Crucially, influence is topic specific. Being influential has nothing to do with follower count or the size of your fan base. It’s about getting the right information at the right time from the right person. Do I think Ashton Kutcher is influential about New York real estate? Can he give me a great tip for dinner on the Lower East Side? His follower count tells me I should perceive him as influential, but specifically to me he’s not. His Klout score is 20 points higher than mine. He has audience, but most don’t even see the things he tweets as they fly past in the stream. In this case he has distribution, but not influence.
A more effective way of measuring influence is to quantify the volume of people that did unsolicited things for you, that actually grow your brand and your business, EVERY day. It’s a moving target, and alas, what happens today doesn’t mean you’re going to be influential tomorrow. If people are proactively doing things for you (what marketers call ‘earned media’), and talking positively to their friends about you and your services, that goes beyond any ad you could ever place, or any Facebook page or blog you could ever build. It’s also not an online thing. The real estate industry has always done this offline. We call it referrals.
“Pay very close attention to the things you gradually commit your life to without realizing it.”
– LCD Soundsystem, James Murphy
So what can real estate professionals do to work with these ideas and grow their influence online? There’s a few great places to start, not least of which is to pick a topic to focus on, and absolutely own that space. There’s some great folks in real estate who already do this, especially when paired with geographic locations and markets. Want to know anything about what it’s like in Phoenix? I’d ask Jay Thompson. Jay, to me, is INFLUENTIAL about that beautiful part of the world. Similarly, if I was visiting Austin, I’d call Krisstina Wise. I trust her expertise and insight, and have seen her demonstrate this hundreds of times on AND offline. These are people who own the markets they work in, and this can be a great strategy to associate your market with your services in the minds of the public. It’s how you’re found in search.
So here we’re taking about influence being fueled by associations. If someone wanted to know what it ‘feels’ like to live in your market, would they not only know your name, but would they also know how to reach out to you? That’s a great goal to have, and a great marketing problem to solve. A ‘Things to do in Anytown’ approach is a productive place to start a marketing plan, but take Maura Neill’s advice on the pitfalls of the 365 blogging idea before jumping too far in, too soon.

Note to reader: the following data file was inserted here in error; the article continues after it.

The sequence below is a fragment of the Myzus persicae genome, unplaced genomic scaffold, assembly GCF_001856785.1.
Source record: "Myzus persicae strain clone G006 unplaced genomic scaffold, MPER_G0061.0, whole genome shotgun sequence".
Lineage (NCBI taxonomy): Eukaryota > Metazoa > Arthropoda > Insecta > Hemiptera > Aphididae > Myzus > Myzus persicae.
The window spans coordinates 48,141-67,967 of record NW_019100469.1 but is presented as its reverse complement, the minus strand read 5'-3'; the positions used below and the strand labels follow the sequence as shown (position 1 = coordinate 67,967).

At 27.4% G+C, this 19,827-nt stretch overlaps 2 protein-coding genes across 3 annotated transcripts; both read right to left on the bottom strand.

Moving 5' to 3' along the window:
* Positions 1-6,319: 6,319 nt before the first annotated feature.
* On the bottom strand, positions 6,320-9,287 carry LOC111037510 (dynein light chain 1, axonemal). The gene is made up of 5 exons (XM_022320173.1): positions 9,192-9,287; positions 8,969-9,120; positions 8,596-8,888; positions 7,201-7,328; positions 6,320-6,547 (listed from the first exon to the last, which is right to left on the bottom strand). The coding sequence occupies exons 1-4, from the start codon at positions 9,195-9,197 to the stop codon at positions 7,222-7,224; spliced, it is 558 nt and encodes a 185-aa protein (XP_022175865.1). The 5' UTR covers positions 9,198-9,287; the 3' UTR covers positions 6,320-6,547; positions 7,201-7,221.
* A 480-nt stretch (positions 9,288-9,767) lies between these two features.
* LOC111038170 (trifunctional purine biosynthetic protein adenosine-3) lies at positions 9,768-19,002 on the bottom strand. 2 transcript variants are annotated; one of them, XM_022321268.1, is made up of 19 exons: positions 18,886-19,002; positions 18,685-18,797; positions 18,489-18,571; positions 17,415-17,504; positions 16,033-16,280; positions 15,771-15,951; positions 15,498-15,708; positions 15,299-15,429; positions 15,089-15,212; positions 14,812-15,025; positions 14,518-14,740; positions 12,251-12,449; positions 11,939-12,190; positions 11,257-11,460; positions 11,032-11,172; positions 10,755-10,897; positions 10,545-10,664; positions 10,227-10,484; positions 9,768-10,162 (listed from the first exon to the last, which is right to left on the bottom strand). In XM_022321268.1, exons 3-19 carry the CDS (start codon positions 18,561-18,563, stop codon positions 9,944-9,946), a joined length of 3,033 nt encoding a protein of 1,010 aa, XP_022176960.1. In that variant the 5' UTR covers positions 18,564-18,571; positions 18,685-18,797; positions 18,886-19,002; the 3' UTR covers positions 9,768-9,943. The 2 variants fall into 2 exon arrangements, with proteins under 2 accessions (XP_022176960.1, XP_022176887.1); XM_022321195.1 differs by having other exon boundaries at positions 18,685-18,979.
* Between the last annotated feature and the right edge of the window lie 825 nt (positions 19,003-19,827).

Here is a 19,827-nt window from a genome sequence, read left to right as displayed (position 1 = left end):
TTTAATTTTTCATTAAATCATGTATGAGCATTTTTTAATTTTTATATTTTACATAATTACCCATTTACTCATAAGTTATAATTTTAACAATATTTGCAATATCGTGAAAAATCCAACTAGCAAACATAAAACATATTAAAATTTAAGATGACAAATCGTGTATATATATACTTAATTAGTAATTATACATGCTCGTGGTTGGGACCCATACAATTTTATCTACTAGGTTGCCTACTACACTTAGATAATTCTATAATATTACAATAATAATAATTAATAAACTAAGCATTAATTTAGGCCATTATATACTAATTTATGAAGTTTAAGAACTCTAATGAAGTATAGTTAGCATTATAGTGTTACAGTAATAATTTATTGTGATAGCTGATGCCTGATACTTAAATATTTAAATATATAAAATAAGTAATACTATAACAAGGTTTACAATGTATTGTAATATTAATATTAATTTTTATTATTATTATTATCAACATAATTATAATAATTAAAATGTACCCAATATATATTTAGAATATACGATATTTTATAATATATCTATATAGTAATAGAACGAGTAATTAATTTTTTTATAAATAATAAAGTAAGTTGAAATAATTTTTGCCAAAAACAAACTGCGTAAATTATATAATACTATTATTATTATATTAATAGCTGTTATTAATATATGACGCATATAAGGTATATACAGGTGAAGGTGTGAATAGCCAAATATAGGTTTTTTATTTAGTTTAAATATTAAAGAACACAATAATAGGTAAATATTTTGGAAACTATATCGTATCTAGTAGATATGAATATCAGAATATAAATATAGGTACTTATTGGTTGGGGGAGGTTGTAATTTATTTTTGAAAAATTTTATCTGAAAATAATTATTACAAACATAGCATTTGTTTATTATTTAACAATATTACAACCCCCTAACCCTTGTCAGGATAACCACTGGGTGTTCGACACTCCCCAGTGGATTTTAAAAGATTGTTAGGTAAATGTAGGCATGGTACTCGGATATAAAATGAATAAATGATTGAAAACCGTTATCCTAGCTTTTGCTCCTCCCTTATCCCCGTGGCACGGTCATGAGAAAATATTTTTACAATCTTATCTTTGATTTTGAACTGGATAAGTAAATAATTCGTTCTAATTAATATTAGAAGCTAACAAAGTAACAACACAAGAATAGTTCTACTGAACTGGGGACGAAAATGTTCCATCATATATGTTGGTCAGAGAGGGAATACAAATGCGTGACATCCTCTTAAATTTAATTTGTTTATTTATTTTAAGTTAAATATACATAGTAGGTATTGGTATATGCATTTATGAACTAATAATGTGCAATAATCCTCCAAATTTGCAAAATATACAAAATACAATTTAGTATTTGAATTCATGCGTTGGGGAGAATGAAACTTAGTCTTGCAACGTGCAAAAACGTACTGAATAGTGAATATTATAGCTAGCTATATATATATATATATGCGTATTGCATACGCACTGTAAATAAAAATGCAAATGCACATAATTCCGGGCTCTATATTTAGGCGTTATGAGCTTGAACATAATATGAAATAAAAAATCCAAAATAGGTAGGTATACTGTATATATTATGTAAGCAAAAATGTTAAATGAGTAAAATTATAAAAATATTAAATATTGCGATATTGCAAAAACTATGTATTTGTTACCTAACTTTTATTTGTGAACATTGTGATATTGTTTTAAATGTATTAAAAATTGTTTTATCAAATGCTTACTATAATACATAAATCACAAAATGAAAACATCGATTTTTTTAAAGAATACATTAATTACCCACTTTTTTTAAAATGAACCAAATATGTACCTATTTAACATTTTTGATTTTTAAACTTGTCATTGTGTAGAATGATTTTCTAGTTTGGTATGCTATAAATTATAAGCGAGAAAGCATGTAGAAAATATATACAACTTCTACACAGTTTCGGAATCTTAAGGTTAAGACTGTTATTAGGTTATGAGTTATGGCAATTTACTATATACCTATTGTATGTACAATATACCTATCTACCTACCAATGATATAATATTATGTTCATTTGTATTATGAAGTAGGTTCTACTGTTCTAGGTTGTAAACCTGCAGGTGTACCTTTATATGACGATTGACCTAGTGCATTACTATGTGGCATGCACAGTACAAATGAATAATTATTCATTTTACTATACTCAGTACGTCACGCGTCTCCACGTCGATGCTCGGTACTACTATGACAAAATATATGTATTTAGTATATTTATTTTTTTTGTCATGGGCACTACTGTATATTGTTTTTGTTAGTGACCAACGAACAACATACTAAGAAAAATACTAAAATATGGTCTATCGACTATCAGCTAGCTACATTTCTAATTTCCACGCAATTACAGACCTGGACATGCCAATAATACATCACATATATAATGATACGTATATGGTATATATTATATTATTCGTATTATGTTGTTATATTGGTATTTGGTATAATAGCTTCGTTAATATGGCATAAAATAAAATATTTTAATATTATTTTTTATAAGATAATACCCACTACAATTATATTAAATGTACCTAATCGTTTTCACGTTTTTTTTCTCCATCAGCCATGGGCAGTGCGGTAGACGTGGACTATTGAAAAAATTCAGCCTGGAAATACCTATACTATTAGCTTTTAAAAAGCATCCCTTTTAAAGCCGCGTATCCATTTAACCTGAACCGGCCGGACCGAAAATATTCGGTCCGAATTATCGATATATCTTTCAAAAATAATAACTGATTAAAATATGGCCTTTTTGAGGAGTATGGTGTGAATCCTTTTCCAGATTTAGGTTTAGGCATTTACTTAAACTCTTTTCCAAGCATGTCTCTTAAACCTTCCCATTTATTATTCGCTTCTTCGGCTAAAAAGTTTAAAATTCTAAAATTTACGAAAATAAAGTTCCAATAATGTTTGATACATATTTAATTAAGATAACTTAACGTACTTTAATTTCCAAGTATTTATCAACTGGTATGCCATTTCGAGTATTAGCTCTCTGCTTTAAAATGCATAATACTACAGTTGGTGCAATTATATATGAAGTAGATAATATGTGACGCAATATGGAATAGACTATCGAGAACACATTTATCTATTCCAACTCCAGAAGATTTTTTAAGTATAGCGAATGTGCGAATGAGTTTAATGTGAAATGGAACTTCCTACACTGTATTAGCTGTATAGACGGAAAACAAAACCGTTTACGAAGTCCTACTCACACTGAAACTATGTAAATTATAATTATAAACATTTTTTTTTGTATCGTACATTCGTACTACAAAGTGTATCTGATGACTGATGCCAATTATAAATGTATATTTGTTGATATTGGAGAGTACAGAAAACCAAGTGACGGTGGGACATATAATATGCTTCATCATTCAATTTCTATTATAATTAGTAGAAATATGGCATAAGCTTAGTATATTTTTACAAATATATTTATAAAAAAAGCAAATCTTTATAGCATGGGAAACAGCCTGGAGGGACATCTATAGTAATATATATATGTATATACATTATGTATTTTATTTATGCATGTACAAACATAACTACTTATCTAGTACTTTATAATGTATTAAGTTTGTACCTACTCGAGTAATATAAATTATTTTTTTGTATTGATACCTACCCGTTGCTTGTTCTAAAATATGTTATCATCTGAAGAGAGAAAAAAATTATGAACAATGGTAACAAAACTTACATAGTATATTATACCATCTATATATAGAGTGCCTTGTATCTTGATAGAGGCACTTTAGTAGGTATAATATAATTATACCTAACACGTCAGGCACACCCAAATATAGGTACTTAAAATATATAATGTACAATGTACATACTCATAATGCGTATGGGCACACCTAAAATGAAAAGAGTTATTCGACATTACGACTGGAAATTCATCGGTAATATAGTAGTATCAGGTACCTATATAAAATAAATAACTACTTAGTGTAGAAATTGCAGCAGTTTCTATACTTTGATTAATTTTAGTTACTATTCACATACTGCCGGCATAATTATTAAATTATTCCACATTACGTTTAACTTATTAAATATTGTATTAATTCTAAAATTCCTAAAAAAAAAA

The goal is to be the go-to person for anyone thinking about moving to your market. How you achieve this is to be the most influential person on that particular topic online, through consistently posting insightful things in exciting ways. As I’ve explored previously, expertise and unique insight fuel this, but owning the digital conversation about life in your town will help you to grow your influence, particularly if you’re super helpful in going about it.
Everything you do, on and offline, impacts the perception of your influence, and it directly impacts how people will find you online. Once they find you, what are you doing to influence them to work with you over others? Are you simply suggesting that they also follow you on Google+? Or are you providing helpful information with an open door?
Maintaining a consistent, helpful, local, insightful stream of information is the key to growing your influence on AND offline. This goes well beyond social media. It’s phone calls, face to face, Skype, PR, conferences, events, dinners, print, advertising, anything and everything where you or your message comes into contact with other people. Many will preach consistency and brand as part of this, and while I agree with that in principle, that’s a topic to explore in a future post.
I argue that too many real estate professionals are not trying hard enough to be influential about the markets in which they work, and no amount of jumping on shiny objects or evangelizing of Google+ (or whatever it is this week) will do that for you. Influence is about separating signal from noise, and producing ONLY signal. Because signal is the most effective way to be visible online.
Signal not only creates influence around you and your market, solidifying those 2 things in the mind of those seeing your messages, it also builds equity in your services, and directly speaks to the idea that helping people is the new way of selling to them.
Here’s something to think about. The best brands always become verbs. We Google instead of performing an online search. We Photoshop instead of digitally retouching photos, and we Skype instead of video chatting. Wouldn’t it be one of the most powerful things you could ever do to create this idea for yourself in your market? Associating your brand with your market is essential.
Becoming an integral part of an area’s brand is what the most successful real estate agents have always done, and what we do online now is no different. Somehow we lose sight of this as we jump from platform to platform, getting caught up in the great new things we can do, and not focusing on the things we ARE doing right now.
Influence is an exciting thing to have, but remember that it can be destroyed in an instant. Building a solid digital foundation of helpful, insightful knowledge, over time, and truly baking it into the core of your work ethic’s DNA is a powerful way to own your market.
It will help those who find you online be able to instantly understand why they shouldn’t work with anyone else.
Geoff Livingston: ‘The State Of Influencer Theory’
Malcolm Gladwell: ‘The Tipping Point’
Malcolm Gladwell ‘What we can learn from spaghetti sauce’
Duncan Watts: ‘Six Degrees / Weak Ties’